But I also think it’s fair to say that there are so few published examples of FI because the concept is only recently growing in popularity (last 5 years or so). So my view is that in 10 year’s time, there will be many more examples of folks who are living it, with a range of circumstances, simply because by then it’s been well known about for long enough that more people have gone out and done it. Well, I hope that’s the case anyway! 🙂

  14. From our family background, we were more concentrated on property rather than share. We have not any ideas about shares until we start reading share books to understand the terminology of stocks. Thanks to Pete Wargent, he refers your website when I read his book this year. I was so procrastinated to start buying shares last year. After reading Anthony’s book (master the money game, he recommended buying low cost funds), more and more successful stock buyers would recommend low cost fund too. It made me think, index fund is a way to go. If we could put 10% of our income buying share every year, sign up dividend reinvestment plan, if we could continue doing it for coming 20 years then we should build a fair bit money to fund our travel after retirement. You can start from few thousand for share, not like property, you need lots of money, maintenance cost are lot higher. For average income earner in Australian, we might knew buying property in Sydney or Melbourne, but most of average earner can’t afford over $1,000,000 property. Even you can afford it but negative gearing properly sent you to bankrupt or over stretch, and create sleepless nights. I have been reading top stock 2019 (2020 version should come out soon). I check the recommended stocks and look at the index fund top investment stock and choose it. I will keep reading books and search for index funds, the index fund you recommended are pretty good, over 4% dividend yield. Forwarded your website to friends.

    1. Hi Jessica, thanks for your comment. I appreciate you sharing your story and the lessons learned!
      Your plan sounds very sensible and as long as you keep adding regularly, your portfolio should grow nicely over the next 20 years as you said. All the best and thanks for sharing the blog 🙂

  15. One of your best posts! So much terrific stuff in here.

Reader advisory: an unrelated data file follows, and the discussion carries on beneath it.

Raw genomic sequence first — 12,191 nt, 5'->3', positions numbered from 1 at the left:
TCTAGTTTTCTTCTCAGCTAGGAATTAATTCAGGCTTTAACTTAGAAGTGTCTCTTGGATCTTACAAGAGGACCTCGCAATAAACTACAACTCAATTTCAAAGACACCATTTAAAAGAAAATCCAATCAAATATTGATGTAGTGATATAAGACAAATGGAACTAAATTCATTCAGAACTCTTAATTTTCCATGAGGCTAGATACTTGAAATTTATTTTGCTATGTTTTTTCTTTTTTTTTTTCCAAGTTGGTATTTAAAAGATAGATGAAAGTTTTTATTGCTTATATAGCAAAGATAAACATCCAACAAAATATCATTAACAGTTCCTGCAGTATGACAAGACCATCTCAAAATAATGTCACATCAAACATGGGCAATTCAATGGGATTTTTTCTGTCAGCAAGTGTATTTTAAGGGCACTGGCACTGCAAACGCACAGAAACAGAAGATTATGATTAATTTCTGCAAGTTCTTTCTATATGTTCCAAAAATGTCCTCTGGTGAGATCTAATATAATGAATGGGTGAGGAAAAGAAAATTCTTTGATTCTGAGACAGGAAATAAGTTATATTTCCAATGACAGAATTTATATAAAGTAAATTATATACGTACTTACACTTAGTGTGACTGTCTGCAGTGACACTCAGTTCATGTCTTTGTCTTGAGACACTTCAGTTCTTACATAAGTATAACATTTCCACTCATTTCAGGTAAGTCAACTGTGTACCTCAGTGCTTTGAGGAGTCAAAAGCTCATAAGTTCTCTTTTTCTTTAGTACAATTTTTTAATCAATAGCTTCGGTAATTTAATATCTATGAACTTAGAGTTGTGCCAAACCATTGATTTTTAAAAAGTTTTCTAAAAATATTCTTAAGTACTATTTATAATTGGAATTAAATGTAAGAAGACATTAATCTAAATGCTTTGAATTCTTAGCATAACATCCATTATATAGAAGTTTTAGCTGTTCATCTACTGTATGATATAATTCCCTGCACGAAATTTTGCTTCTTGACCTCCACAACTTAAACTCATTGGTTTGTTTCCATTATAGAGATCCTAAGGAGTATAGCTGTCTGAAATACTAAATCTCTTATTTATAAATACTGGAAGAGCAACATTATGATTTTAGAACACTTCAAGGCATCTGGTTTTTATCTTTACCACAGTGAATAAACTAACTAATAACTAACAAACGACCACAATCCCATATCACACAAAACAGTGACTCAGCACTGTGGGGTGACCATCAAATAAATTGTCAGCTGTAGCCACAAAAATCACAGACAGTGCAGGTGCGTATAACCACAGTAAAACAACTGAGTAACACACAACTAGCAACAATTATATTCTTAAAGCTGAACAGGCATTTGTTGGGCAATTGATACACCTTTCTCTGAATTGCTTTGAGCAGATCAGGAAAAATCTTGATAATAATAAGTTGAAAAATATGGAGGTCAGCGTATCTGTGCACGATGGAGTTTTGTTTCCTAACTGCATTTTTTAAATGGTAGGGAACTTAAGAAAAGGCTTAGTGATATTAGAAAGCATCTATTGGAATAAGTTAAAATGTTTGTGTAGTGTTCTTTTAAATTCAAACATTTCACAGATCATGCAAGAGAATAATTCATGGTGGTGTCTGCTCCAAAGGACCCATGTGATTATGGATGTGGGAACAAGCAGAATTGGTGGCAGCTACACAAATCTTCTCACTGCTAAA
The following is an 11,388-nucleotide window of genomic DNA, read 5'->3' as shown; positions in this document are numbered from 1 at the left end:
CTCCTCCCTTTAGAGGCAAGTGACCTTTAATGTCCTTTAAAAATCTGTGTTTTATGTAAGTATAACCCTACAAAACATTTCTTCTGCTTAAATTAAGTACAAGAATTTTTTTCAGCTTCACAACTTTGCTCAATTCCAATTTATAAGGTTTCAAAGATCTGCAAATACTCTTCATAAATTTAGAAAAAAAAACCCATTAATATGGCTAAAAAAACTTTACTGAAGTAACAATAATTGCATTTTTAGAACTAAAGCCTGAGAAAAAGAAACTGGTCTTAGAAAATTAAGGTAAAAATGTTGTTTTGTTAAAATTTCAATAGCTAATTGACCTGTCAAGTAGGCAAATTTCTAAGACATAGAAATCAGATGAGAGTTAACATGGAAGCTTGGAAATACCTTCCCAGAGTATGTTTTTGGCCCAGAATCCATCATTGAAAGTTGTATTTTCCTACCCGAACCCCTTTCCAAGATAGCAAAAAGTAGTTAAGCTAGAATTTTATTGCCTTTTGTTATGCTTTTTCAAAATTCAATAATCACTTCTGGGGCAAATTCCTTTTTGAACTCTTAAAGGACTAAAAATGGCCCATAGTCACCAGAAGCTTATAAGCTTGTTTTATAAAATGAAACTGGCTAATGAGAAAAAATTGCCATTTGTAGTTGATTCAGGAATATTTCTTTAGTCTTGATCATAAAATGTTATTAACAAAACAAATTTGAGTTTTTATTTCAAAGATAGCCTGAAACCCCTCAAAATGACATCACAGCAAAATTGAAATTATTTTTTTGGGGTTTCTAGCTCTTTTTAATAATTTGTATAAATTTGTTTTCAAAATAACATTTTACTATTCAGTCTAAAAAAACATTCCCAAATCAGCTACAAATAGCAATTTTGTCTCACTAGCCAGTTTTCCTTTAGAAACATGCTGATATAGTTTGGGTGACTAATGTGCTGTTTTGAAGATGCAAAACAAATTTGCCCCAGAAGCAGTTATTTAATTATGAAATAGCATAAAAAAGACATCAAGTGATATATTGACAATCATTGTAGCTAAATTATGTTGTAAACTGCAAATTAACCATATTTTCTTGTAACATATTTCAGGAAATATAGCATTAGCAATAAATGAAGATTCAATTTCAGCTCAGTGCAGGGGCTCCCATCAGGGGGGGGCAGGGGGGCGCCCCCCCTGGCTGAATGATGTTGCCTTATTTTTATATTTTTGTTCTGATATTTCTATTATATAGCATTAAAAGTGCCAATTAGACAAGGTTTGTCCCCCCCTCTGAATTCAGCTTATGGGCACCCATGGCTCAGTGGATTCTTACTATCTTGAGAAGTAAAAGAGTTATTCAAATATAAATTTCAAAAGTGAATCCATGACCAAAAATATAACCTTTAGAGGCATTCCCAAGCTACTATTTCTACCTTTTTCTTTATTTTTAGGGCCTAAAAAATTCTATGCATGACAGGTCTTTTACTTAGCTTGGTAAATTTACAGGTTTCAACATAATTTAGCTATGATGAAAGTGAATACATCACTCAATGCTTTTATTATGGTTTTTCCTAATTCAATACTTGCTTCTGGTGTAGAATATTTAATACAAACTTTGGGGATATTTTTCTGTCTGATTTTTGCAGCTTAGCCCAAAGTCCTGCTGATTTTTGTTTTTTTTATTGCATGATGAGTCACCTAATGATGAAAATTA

“Of course, an alternative is, they simply work part-time on an ongoing basis, to cover their modest spending. This allows much more freedom on a weekly basis.”

    This is us at the moment! We are nowhere near FI, having just begun the journey last month, but we own our house and cars and have modest expenses freeing us to both work part time, especially while our munchkins are little. We could both work full time and put them in daycare and save like crazy to be FI in 7-10 years (our savings rate would be astronomical!) but we place more value on spending time with them while they are little more. In 10 years they may not want to spend time with us anymore!

    1. That’s an excellent position to be in, congrats! No need to go crazy with it since you’re already enjoying some freedom. Take it easy, enjoy the kids, and every incremental investment will cover a bit more of your remaining spending, creating more future freedom a little chunk at a time 😀

  16. I think I was born to do FIRE.. in fact, from the day I earned my first pay, even before I knew there was such a movement, I was questioning WHY. Why do people take their paycheck, spend all of it and rinse and repeat until they are about to die… why not spend less, save the rest up and quit the workforce. If you’re going to have to sell the prime time of your life (20-50) – it better be worth something for later.

    Anyway, I’m 45 now and have been following the FIRE movement the last couple of years. I have nothing to add to the already impressive collection of ideas and tips by the blogging community.

    I’ll just say if you intend to make a family while at it, it’s super important to do life with a partner who is also totally on board and wired the same. I’m fortunate in this sense and now we have 3 kids who are more or less wise with money (at the very least understands the opportunity cost of money).

    My long term goal is hiking. All over the world. To all the famous tracks and less trodden local treasures alike. I want to quit full time work in 5 years time. Wish me luck!

    All my best wishes to all on this path.